Scroll down to the bottom for archived articles
Posted April 15, 2019
EXPANDING YOUR VOCABULARY
At the present I'm working on a nonfiction book about a young soldier who was Killed in Action (KIA) in the Middle East. To write a book like this requires lots of research. I have to get up to speed on the Middle East. Watch scores of video. Learn about the modern Army. Read newspaper articles. And interview as many first hand witnesses as possible.
In plodding through all of this research, I'm reminded of how our culture has changed over the last twenty years. How the "eff" word has come to rear its ugly head throughout literature and life. Listening to some of the younger generation cursing and swearing using the "eff" word exclusively gets boring and redundant after a while. To hear someone over fifty using the word just sounds ridiculous and like they're trying to sound either cool, hip, or trying extra hard to stay relative. Time to become the adult in the room.
I'm reminded of my mother and a conversation we once had after I was grown and asked her, "Why is it guys think they have to use that word all the time?" Mother's answer, "That's a man's word," said it all. Today, it's also a woman's word in many cases--depending on the caliber of the woman--and what part of the country she grew up in, and depending on whether or not her parents approved of the use of the word and used the word themselves.
The "eff" word is used so frequently by all genders these days, you'd think that it's the only word teachers and professors use to get a point across. In the past, the "eff" word was a word I never once heard my grandfather, Daddy, or my uncles use, much less a woman. Today, everyone thinks they have to use this word as an adjective to describe a hammer, or a nail, or a shoe, or a bologna sandwich or anything else they might be trying to describe or eat. They've made it into such a versatile word--because they've gotten too lazy to use the language inherent to them--and sometimes try to downplay the word to clean it up a tad in mixed company or in front of their children (many parents don't care and use the vulgar word in front of their children--therefore encouraging their kids to use this word too), by using the word "friggin" which in essence, means the same thing. Those swearing by using "friggin" have only sugar-coated the word and put a tutu on it to make it cuter--if that's even possible--and more palatable to read.
So imagine my surprise when in my recent research, I read The Road to Unafraid by Jeff Struecker and came across the subject of curse word usage when he was talking about his close friend in the Ranger reconnaissance regiment, Kurt Smith: "At one point he [Kurt] went home on leave--and returned radically changed. He had turned his life over to Jesus Christ, and it clearly showed. Right away his language changed for the better, his music choices cleaned up, and his general attitude brightened. He began telling others in the detachment about Christ and what a difference he had brought to his life. It was unmistakable.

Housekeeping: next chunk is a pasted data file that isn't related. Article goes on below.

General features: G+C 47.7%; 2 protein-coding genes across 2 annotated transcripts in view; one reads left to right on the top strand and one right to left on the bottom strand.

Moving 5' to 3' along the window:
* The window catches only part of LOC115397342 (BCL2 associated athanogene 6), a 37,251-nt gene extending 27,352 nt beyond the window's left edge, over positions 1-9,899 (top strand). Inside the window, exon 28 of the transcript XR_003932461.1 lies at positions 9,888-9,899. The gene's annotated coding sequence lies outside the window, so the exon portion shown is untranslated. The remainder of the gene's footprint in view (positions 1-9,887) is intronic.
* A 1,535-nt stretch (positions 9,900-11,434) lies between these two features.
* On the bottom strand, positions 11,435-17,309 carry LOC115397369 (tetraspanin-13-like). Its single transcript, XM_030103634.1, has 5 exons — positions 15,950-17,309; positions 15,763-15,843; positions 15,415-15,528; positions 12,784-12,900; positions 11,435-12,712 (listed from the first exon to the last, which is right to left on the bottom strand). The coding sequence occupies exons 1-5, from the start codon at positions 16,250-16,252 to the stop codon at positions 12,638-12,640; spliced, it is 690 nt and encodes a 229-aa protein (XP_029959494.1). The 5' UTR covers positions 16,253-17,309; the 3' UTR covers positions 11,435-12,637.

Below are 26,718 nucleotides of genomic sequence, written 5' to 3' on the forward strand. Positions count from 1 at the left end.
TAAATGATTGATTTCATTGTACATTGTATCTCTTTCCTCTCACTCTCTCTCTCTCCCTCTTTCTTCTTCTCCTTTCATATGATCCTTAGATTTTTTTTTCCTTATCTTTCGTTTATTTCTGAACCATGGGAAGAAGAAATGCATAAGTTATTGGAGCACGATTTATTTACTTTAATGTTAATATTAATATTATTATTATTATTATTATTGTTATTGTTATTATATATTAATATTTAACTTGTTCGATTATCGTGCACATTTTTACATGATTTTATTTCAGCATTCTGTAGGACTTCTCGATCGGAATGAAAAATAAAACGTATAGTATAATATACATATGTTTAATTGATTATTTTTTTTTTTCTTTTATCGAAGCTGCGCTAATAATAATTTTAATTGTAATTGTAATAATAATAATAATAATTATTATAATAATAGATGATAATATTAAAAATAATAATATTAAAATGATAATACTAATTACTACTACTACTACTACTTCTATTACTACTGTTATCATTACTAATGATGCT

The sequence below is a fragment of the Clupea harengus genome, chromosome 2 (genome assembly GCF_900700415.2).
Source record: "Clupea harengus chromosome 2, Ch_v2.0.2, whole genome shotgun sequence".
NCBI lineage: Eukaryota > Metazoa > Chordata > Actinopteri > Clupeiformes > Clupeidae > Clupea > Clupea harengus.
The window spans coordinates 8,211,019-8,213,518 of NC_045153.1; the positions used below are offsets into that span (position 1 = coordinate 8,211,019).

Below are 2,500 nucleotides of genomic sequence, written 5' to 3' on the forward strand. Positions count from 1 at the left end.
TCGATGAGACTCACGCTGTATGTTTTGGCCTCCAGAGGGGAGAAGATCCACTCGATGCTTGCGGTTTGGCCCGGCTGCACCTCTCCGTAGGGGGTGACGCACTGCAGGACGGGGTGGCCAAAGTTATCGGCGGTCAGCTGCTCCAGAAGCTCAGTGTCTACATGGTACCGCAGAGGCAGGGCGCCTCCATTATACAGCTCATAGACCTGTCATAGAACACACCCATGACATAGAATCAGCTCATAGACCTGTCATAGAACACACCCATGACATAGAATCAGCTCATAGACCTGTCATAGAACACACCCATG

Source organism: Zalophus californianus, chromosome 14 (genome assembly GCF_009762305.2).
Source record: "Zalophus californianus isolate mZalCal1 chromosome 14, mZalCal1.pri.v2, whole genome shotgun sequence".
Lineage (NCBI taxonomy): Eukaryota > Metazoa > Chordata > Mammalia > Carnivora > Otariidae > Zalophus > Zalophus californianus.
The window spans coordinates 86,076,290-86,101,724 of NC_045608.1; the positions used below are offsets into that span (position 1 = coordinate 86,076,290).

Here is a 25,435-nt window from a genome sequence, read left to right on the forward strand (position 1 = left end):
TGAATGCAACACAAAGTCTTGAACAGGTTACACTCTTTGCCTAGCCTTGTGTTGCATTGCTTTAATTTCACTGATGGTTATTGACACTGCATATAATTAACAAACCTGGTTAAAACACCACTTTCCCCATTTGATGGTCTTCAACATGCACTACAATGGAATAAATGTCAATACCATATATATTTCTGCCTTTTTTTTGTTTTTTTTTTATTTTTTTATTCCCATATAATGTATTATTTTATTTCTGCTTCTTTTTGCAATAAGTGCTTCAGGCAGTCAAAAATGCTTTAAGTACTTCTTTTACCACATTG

"I had to admit that although I had been a declared Christian for nearly a decade, my daily life didn't reflect it...I began disciplining myself to speak without the usual splatter of four-letter words that are epidemic in army talk. I could get my point across just as well without them."
Kudos to Jeff and learning how to get his point across without using expletives. The "eff" word doesn't do a thing to help powerful imagery, storyline, language, or descriptions and a writer with a decent vocabulary can get his/her point across without the "eff" word. The trends to use vulgarity and profanity reflect no doubt upon the last couple of generations being influenced by Hollywood and sitcoms. And it's pretty comical that many people don't want to think they dress like someone else or are copying another's hair styles--everyone wants to think they are unique and creative but to me all hipsters and bikers and valley girls look alike and all writers who think they have to use foul language mostly write alike. Joke's on them because as King Solomon said, there's nothing new under the sun. And when it comes to their language, they all sound the same. Illiterate. Because they use the "eff" word as a noun, verb, adjective, preposition, conjunction, and probably as an adverb--and everyone knows adverbs have fallen from grace throughout the writing world these days.
So try not shocking readers with strings of obsceneties and cheap swearing riffs--no one is shocked anymore by vulgarity and the use of the "eff" word doesn't boost book sales and only shows lack of class, taste, intelligence, and talent. And you're only limiting sales because some people don't care to read profanity every other phrase. Instead, consider the vulgarity KIA and try shocking your readers with your intellect and brilliant writing skills. Slice, dice, and delete those curse words from manuscripts and get creative with word usage. Show readers you know how to "show" not "tell" by expanding your vocabulary.
And if you really want to impress me, learn how to use the Oxford comma :D--unlike wearing toboggans and brogans on hot summer days, some things never go out of style.
If you would like to comment or have questions about this article, email me firstname.lastname@example.org